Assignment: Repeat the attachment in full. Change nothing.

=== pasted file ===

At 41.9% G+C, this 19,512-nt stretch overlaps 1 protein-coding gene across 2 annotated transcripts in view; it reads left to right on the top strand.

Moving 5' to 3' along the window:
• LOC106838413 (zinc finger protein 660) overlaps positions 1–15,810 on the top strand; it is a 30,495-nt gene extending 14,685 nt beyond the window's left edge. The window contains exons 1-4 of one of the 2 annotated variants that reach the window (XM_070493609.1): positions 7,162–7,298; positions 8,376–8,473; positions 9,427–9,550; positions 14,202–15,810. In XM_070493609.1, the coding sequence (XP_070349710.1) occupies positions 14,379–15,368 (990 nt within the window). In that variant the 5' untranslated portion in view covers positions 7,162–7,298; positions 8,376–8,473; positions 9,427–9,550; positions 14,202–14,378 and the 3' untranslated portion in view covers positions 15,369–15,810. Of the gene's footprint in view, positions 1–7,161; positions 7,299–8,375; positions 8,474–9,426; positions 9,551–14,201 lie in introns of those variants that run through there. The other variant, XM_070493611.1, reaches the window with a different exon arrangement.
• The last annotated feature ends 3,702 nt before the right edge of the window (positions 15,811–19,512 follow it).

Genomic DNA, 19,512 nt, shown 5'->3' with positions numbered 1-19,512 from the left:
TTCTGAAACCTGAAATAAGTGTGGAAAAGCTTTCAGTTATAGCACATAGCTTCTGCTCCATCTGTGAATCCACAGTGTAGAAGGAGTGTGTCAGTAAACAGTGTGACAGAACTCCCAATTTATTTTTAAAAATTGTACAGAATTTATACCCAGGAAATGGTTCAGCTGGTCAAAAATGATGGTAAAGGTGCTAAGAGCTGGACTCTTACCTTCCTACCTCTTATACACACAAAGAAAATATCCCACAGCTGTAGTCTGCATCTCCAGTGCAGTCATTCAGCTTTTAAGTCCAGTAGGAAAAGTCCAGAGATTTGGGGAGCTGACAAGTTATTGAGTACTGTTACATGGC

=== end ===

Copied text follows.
At 41.9% G+C, this 19,512-nt stretch overlaps 1 protein-coding gene across 2 annotated transcripts in view; it reads left to right on the top strand.

Moving 5' to 3' along the window:
• LOC106838413 (zinc finger protein 660) overlaps positions 1–15,810 on the top strand; it is a 30,495-nt gene extending 14,685 nt beyond the window's left edge. The window contains exons 1-4 of one of the 2 annotated variants that reach the window (XM_070493609.1): positions 7,162–7,298; positions 8,376–8,473; positions 9,427–9,550; positions 14,202–15,810. In XM_070493609.1, the coding sequence (XP_070349710.1) occupies positions 14,379–15,368 (990 nt within the window). In that variant the 5' untranslated portion in view covers positions 7,162–7,298; positions 8,376–8,473; positions 9,427–9,550; positions 14,202–14,378 and the 3' untranslated portion in view covers positions 15,369–15,810. Of the gene's footprint in view, positions 1–7,161; positions 7,299–8,375; positions 8,474–9,426; positions 9,551–14,201 lie in introns of those variants that run through there. The other variant, XM_070493611.1, reaches the window with a different exon arrangement.
• The last annotated feature ends 3,702 nt before the right edge of the window (positions 15,811–19,512 follow it).

Genomic DNA, 19,512 nt, shown 5'->3' with positions numbered 1-19,512 from the left:
TTCTGAAACCTGAAATAAGTGTGGAAAAGCTTTCAGTTATAGCACATAGCTTCTGCTCCATCTGTGAATCCACAGTGTAGAAGGAGTGTGTCAGTAAACAGTGTGACAGAACTCCCAATTTATTTTTAAAAATTGTACAGAATTTATACCCAGGAAATGGTTCAGCTGGTCAAAAATGATGGTAAAGGTGCTAAGAGCTGGACTCTTACCTTCCTACCTCTTATACACACAAAGAAAATATCCCACAGCTGTAGTCTGCATCTCCAGTGCAGTCATTCAGCTTTTAAGTCCAGTAGGAAAAGTCCAGAGATTTGGGGAGCTGACAAGTTATTGAGTACTGTTACATGGC